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I figured I had enough contacts and skills to do it myself. I designed my own covers for two books. I do freelance editing and proofreading for a couple Christian publishers and have a strong critique group. Nevertheless I ran my manuscript by a grammar-meticulous reader who surprised me with the errors she turned up. Createspace now has a link when you have set up your book that lets you automatically convert it to Kindle.

I have not yet tried that, but I intend to with my next release. Marketing is the same challenge it would be with a commercial publisher—not natural for an introvert like me.

honddu vale glastonbury grail book 2 Manual

You can hire a publicist or do it yourself. The biggest drawback to self-publishing I have encountered is being on my own. It has been a steep learning curve every step of the way. Sales are still not huge, but I get a much higher percentage of what does sell. I even get to set the price. LeAnne Hardy has lived in six countries on four continents as a writer and missionary librarian.

Her plots and settings are inspired by these diverse locations.


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  • Honddu Vale (Glastonbury Grail, #2) by LeAnne Hardy?

She currently lives in the Northwoods of Wisconsin where she enjoys her husband and grandchildren while trying to write Glastonbury Grail book three and do freelance editing. While I still think an unpublished writer like me should go the traditional route at first, it makes perfect sense to test the self-pubbed waters once we've got a following. It's almost as if we're returning to the purest method of artistic survival. An artist creates something and sells it. No different than the painter selling his art on a street corner.

Most of the focus in the discussions of traditional vs self publishing has been on writing quality, editing and recognition.

The Glastonbury Grail Series

Often the writer's circumstances or goals aren't considered. For me, age is a consideration. I am in my 70's and can't wait years for collecting rejection letters and finding acceptance by a publisher. I will continue to learn the craft and have some good people to rely on for editing. The learning experience is also one of my motivations for writing.

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Except for a few details, I could have written this post. You have wonderful descriptions of the valley in Wales that served as the inspiration for your Honddu Vale. Tell us about your research trip. LeAnne: I spent three fabulous weeks in Wales, sharing Cardiff student accommodations with a missionary kid from Tanzania whose parents I had met in Ethiopia.

The second week, I rented a car and drove all over the southern part of the country. There is so much to see! I joined the Ramblers Association for a couple hikes, getting a feel for the countryside and taking lots of notes with my camera as much as my pen. One hike turned out to be short, and when my companions found out I had not seen Water-break-its-neck Falls, they took me there. A certain ledge, thick with moss, inspired the vision of a girl spinning and singing while she awaited her true love. Donna: Your first book in this series is set in Glastonbury at the time of the Dissolution of the Monasteries— which means your story begins where mine ends— tell us about your visit to Glastonbury.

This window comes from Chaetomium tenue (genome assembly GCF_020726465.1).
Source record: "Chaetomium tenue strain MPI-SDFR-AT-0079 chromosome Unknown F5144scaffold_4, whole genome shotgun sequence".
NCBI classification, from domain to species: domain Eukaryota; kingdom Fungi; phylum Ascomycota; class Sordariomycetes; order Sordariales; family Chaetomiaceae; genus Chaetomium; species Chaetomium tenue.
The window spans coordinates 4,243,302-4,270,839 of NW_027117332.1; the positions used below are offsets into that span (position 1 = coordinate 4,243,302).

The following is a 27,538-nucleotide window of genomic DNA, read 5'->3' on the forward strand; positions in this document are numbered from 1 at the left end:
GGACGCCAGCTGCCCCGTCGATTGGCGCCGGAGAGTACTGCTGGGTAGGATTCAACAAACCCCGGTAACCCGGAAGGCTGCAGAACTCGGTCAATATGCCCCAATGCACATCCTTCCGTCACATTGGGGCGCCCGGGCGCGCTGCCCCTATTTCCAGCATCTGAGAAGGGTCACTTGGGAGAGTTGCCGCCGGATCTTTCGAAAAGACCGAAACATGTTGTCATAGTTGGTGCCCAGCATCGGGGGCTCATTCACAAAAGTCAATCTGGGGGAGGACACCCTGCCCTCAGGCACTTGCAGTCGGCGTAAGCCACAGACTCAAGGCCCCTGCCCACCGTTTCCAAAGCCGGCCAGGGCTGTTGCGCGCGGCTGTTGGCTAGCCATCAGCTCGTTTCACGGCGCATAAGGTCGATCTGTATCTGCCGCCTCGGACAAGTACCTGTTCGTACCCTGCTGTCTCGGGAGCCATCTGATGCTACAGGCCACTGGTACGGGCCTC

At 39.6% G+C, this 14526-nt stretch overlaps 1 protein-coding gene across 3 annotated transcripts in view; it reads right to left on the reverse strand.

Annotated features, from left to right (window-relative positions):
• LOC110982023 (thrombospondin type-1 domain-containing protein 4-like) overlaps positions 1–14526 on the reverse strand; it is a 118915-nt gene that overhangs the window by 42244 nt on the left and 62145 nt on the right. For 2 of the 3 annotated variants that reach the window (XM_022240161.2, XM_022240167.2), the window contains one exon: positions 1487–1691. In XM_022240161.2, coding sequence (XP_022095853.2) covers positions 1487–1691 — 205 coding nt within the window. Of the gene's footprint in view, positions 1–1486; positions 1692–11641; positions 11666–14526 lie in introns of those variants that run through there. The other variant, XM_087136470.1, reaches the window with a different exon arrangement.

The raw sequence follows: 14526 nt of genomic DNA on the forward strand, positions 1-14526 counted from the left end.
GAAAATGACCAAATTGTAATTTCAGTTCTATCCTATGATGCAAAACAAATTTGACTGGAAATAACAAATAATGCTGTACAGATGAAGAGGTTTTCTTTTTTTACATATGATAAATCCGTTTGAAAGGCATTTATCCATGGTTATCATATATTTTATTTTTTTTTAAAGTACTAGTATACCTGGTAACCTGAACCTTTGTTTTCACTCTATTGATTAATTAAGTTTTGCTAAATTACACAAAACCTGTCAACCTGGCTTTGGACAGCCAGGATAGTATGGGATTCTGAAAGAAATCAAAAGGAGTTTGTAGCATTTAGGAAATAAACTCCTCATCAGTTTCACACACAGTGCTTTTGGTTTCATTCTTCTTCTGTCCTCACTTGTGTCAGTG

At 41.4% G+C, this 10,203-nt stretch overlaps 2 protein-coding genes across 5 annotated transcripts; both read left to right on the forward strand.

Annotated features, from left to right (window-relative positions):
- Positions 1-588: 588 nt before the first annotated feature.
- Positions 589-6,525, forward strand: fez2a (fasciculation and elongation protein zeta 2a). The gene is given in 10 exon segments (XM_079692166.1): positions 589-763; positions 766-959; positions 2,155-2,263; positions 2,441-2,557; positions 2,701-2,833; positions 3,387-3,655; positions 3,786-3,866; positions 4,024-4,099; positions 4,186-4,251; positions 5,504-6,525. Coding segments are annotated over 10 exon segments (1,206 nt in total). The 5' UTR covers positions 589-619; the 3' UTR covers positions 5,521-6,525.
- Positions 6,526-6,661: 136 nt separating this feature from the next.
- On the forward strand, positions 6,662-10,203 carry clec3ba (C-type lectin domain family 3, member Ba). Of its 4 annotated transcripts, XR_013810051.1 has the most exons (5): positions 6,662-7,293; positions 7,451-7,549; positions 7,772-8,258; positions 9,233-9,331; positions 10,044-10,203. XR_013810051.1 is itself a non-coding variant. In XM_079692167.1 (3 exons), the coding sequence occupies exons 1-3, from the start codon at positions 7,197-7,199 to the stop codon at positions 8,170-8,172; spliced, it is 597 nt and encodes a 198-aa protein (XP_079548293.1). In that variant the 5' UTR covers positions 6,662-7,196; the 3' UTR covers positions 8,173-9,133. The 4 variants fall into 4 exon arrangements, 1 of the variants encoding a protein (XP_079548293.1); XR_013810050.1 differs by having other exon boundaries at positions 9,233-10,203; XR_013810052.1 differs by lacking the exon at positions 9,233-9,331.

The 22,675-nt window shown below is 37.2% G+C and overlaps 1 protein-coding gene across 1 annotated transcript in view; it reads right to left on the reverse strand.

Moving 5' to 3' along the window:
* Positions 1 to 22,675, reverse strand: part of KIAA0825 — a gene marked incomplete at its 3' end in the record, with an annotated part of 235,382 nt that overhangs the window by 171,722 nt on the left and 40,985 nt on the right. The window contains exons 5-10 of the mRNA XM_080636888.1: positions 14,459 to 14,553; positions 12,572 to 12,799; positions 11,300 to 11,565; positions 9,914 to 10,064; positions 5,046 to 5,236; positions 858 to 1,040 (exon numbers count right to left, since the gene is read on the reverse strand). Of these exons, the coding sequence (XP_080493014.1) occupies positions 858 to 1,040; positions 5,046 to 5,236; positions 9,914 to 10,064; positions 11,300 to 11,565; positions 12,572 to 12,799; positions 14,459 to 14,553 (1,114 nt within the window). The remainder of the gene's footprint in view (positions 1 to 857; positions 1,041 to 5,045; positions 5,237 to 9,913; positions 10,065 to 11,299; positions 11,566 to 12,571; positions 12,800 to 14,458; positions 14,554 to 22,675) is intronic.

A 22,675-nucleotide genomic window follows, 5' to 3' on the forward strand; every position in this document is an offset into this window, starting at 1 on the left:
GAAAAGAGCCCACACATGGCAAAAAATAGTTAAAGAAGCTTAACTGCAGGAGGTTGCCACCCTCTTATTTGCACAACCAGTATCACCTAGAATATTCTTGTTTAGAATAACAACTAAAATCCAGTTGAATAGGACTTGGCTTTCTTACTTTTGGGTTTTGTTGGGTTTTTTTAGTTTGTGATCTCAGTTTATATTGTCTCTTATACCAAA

LeAnne: That was another marvelous experience with people who have become life-long friends. I contacted a church that had sent support to our mission and asked if there were anyone with whom I might stay. Four generations of a local family took me in. They lived together on a nineteenth century farm outside of Meare along one of the many rhynes that drain the swamps of the Somerset levels. A bike track ran along the rhyne six miles to Glastonbury.

Chalice Well (Holy Grail) - Healing Sanctuary - 13 (Glastonbury, England)

The family outfitted me with a bike, a map, and a pair of Wellington boots against the damp of November, and set me loose to explore. I climbed the Tor a conical hill outside the town in the rain, and climbed it again in brilliant sunshine on the three hundred and sixty-second anniversary of the death of the last abbot. I even lunched at the George and Pilgrim Inn and attended services in St. When I returned with my husband, we climbed the Tor again. This time we had to step around the crystals of New Age worshippers gathered there. For a thousand years Glastonbury was a center of Christian worship.

There is still a remnant praying that it will be again.

Donna: Amen to that, LeAnne! I have twice stayed at the Church of England retreat house on the back of the Abbey grounds. There is still Christian worship there.